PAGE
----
Gourmet Chocolate Blog / chocolate bars
When it comes to chocolate, it’s gluten-free. However, many chocolates are not safe for those with celiac because some of the additives in chocolate are not gluten-free. Even though some chocolate products do not have gluten products in them, they might be processed in places that processed gluten products which can cross-contaminate into the chocolate. Although we at Sulpice Chocolat add ingredients to enhance our chocolate bars’ taste, those ingredient are gluten-free and out chocolates are crafted in machinery that was not used for products containing gluten. Not only are our chocolate bars gluten-free our dark chocolate bars are also vegan.
Brownies. Truffles. Cakes. Cupcakes. Chocolate is the epitome of desserts and all things sweet. However, this rich ingredient wasn’t always a sweet treat. In fact, it started out as a bitter, savory drink. For this weeks article on Chocolate and Culture I thought we should post something about the savory side of chocolate. Chocolate first appeared in a savory ingredient during the Mesoamerican culture, around 2000 years ago. Before the development of sweet chocolate, the Mayans served drinks made from cacao seeds in paste form spiced with water, cornmeal, chile peppers and such.
After the Europeans began adding sugar to chocolate in the 1500s, the savory tradition of chocolate did not perish. European chefs found much culinary potential in the rich, bittersweet flavor of chocolate and the luscious color it adds to food and began incorporating it in savory dishes. One of the earliest European use of chocolate in savory food is in agrodolce: an Italian sauce made with wine or vinegar.
What makes chocolate good for savory dishes? Chocolate contain cocoa butter that adds a luscious texture to food and cocoa solids add flavor and color. Chocolate lovers know that this potent ingredient pairs well with many flavors as well, may they be deep in taste or light and citrusy. This makes chocolate a flexible ingredient fit for traditional dishes and adventurous experiments in food and flavor. For a more conservative approach, adding a bit of cocoa powder either to the beginning or end of a recipe will add a note of chocolate to the dish and, without a doubt, a hint of sophistication and complexity in the overall taste.
Today, amidst the countless sweet desserts that give chocolate its undeniable fame in the culinary world, savory dishes are continually incorporating this ingredient to make unique and exciting dishes. Countless chefs nowadays continue to appreciate the depth and texture it brings to savory creations; using chocolate in traditional ways such as the Mexican mole or more unconventional dishes such as a vegetable and bean chili.
This summer, people all across the country are celebrating the hot weather with even hotter cookouts. Commemorating summer and good food are the food lovers with their 21st Erie’s Wild Rib Cook Off and Music Festival™. Inspired by the ultimate summer savory dish—barbeque—here’s a savory recipe made even richer with chocolate.
Recipe for Braised Short Ribs with Chocolate and Rosemary (adapted from Bon Appétit’s Bruce Aidelis and Nancy Oakes)
- 1/4 cup diced pancetta (Italian bacon; about 1 1/2 ounces) or bacon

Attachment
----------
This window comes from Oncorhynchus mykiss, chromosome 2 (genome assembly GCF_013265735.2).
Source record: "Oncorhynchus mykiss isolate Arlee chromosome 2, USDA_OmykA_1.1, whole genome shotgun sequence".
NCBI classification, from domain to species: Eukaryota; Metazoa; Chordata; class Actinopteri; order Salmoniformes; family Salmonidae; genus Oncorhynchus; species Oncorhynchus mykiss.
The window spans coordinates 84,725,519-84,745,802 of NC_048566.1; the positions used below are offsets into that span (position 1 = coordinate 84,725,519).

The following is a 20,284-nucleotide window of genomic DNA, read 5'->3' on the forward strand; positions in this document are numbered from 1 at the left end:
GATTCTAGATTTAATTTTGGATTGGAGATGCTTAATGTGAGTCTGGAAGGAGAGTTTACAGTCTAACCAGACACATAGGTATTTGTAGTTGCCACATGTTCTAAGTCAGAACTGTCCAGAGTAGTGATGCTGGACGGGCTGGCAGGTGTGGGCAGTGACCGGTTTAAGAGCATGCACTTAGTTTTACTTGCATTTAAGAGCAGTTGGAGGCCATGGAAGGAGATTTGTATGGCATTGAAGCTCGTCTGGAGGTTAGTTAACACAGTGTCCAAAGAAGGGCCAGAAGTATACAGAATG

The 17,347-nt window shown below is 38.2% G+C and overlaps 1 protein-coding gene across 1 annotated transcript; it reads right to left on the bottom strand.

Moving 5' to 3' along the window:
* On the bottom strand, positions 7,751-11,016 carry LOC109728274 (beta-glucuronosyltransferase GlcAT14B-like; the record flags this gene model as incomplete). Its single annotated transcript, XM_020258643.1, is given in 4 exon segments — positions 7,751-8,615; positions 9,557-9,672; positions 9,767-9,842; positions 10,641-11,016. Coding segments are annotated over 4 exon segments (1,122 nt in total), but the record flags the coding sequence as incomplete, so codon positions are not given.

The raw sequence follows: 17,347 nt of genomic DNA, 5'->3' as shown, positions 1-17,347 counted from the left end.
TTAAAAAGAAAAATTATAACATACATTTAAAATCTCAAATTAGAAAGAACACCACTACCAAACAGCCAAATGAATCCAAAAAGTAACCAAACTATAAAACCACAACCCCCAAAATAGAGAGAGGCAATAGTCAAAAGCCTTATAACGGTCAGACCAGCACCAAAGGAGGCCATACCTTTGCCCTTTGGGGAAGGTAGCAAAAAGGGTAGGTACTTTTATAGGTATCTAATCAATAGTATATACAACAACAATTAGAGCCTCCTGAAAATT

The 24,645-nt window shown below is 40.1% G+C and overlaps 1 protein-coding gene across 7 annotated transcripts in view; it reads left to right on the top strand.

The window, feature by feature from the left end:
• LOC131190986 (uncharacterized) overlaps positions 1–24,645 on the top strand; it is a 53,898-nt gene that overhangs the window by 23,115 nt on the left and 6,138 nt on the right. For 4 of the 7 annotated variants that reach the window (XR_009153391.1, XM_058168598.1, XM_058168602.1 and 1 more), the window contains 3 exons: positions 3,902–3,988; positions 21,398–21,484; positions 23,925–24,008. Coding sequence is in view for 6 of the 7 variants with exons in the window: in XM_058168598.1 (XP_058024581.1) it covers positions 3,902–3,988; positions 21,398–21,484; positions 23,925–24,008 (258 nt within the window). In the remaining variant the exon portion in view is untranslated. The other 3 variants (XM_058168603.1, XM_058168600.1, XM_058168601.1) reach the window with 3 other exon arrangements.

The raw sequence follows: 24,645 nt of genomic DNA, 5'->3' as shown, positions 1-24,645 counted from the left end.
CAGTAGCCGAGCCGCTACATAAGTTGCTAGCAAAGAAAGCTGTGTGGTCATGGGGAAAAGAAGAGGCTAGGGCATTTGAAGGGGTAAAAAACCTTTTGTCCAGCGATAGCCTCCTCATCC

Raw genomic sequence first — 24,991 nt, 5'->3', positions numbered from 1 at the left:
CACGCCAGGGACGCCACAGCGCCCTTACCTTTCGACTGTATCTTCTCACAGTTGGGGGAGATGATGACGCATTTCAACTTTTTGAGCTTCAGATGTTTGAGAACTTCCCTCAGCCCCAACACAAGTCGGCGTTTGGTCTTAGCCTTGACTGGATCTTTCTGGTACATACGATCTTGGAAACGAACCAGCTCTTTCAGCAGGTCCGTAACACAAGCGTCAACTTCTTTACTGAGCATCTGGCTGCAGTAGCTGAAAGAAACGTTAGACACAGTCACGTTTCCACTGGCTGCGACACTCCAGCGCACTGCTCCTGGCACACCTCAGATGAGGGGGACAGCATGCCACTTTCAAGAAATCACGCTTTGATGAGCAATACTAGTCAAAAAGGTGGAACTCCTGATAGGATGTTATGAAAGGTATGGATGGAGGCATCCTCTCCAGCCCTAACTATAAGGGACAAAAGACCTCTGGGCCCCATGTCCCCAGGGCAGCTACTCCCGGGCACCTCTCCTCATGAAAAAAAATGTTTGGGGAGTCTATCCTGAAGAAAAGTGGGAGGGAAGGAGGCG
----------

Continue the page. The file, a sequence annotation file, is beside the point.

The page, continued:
- 6 pounds bone-in short ribs
- 1 1/2 cups finely chopped onions
- 1/4 cup finely chopped shallots
- 1/4 cup finely chopped celery
- 1/4 cup finely chopped peeled carrots
- 3 garlic cloves, minced
- 2 cups dry red wine
- 3 cups low-salt chicken broth
- 2 cups chopped drained canned diced tomatoes
- 2 tablespoons chopped fresh parsley
- 1 very large fresh thyme sprig
- 1 bay leaf
- 3 tablespoons shaved or grated bittersweet chocolate or dark chocolate
- 2 tablespoons unsweetened cocoa powder (preferably Dutch-process)
- 1 teaspoon finely chopped fresh rosemary
- Heat heavy large pot over medium heat. Add pancetta or bacon and sauté until crisp. Using slotted spoon, transfer pancetta or baconto paper towels to drain.
- Sprinkle ribs with salt and pepper. Working in batches, brown ribs in drippings in pot over medium-high heat until brown on all sides, about 8 minutes per batch. Transfer to plate.
- Add onions and next 4 ingredients to pot. Cover, reduce heat to medium, and cook until vegetables are soft, stirring occasionally, about 10 minutes. Add wine. Boil uncovered until liquid is reduced by half, scraping up browned bits, about 5 minutes.
- Add broth, tomatoes, parsley, thyme, bay leaf, and pancetta. Return ribs to pot, cover partially, and simmer 1 1/2 hours. Uncover and simmer until rib meat is tender, stirring occasionally, about 1 1/2 hours longer.
- Transfer ribs to plate; discard bay leaf. Spoon fat from surface of sauce. Boil sauce until beginning to thicken, about 8 minutes. Reduce heat to medium.
- Add chocolate, cocoa powder, and rosemary; stir until chocolate melts. Season to taste with salt and pepper. Return ribs to pot. Simmer to rewarm, about 5 minutes.
Ganache is a must-have in any
chocolate-lover’s arsenal of delectable recipes. One of the most versatile
ingredients in desserts, ganache is found on truffles,
cookies and almost anything you can think of putting chocolate in. The
things you can do with ganache are endless; it truly is a platform for
creativity. Surprisingly, the components of ganache remain the same regardless
of its use: cream and premium quality chocolate. But how can one recipe become
a smooth, liquid coating for cakes and a soft, spreadable core for a chocolate
When one thinks of French pastry, it’s impossible to think of éclairs. These log-shaped pastries filled with rich custard and topped with a decadent chocolate ganache have been around since the nineteenth century. Most of us know what an éclair looks and tastes like but it shrouded in mystery. First, no one knows for sure how these sweet pastries came about. However, historians speculate that a French pastry chef by the name of Marie-Antoine Carême first concocted éclairs.